verbotenjs

A general application development framework for node.js, browsers, and other hosts

npm install verbotenjs
1 downloads in the last day
1 downloads in the last week
101 downloads in the last month

| | / / _/ / / / __ / / / | | / / \/ __/ \/ \/ / _ \/ _ / /_ \ | |/ / _/ / / // / // / // / / / / // // / |/\// /./_/_/__// //_//_/

zip archive: http://www.verbotenjs.com/ver/1.0.0/archive.zip hg source: https://www.bitbucket.org/marcuspope/verbotenjs npm package: https://npmjs.org/package/verbotenjs

Introduction

Because everybody will think it is verboten anyway, I present to you VerbotenJS.

´┐ŻMaintainable JavaScript: Don't modify objects you don't own. - Nicholas C. Zakas´┐Ż

I, Marcus Pope, by imperial proclamation hereby declare ownership of Object.prototype. As sole owner I am the only authorized person to modify the prototype definition. Nope, too late I already called it and double stamped it. You can't triple stamp a double stamp!

What Is VerbotenJS?

VerbotenJS is a general application development framework designed for NodeJS & Browser JavaScript hosts. In addition to a bunch of base prototype enhancements and terse programming patterns, the framework also includes extension libraries for various domains such as databases, filesystems, shell scripts etc.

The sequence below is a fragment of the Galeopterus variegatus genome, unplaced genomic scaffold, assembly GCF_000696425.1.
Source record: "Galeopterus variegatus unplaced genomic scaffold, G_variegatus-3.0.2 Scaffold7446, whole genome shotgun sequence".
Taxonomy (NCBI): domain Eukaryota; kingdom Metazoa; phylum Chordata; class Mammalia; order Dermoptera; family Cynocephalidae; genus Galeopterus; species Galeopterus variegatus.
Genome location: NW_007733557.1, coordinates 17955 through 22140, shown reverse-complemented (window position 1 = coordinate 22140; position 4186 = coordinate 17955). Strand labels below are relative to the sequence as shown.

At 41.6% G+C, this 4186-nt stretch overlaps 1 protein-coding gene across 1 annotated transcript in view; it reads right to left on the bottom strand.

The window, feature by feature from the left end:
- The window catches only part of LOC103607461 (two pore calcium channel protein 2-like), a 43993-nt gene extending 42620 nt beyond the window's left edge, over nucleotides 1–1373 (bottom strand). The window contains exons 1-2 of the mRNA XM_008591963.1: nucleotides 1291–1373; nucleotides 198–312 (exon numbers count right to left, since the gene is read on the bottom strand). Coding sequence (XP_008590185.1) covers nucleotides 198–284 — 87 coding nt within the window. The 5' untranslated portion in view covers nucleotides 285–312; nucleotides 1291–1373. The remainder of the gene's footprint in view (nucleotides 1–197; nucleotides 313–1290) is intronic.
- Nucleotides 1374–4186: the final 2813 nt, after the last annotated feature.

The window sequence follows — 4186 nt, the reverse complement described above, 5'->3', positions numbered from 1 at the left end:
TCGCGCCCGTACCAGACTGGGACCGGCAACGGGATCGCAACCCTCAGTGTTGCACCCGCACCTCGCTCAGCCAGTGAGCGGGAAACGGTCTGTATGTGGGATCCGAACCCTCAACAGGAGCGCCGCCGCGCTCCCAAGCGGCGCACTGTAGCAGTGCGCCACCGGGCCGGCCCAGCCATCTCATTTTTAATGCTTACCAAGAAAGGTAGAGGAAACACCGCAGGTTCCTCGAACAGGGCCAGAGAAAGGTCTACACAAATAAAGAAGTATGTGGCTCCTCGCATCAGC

Who Should Use VerbotenJS?

Nobody, it's verboten remember?!? No I'm kidding, you can use it for any personal project you want. I don't recommend using it for production systems since it is version 1.0 and I'm just one man trying to support his own personal JS framework. I'll probably change framework logic on a whim too, because that too is considered verboten right?

Why Is VerbotenJS 750k Uncompressed, and do you really expect me to download

that to a client?

No, I don't, it's verboten to do so remember? Actually here's the deal. jQuery is not compatible with Object.prototype extensions. I had intended on releasing my own DOM, Event and Ajax wrapper but I ran out of time. So I decided to inject a forked version of jQuery which added almost 350k to the footprint. My DOM wrapper will probably put the library in the 500k realm for browser hosts. For NodeJS hosts modules are dynamically included on access so the run-time memory usage requirements are dynamic based on the modules you use.

But by today's standards 750k is not really that bad except for mobile devices and cellular networks. If you must you can compress and gzip it down to 75k but with modern bandwidth and caching infrastructures it really isn't that bad.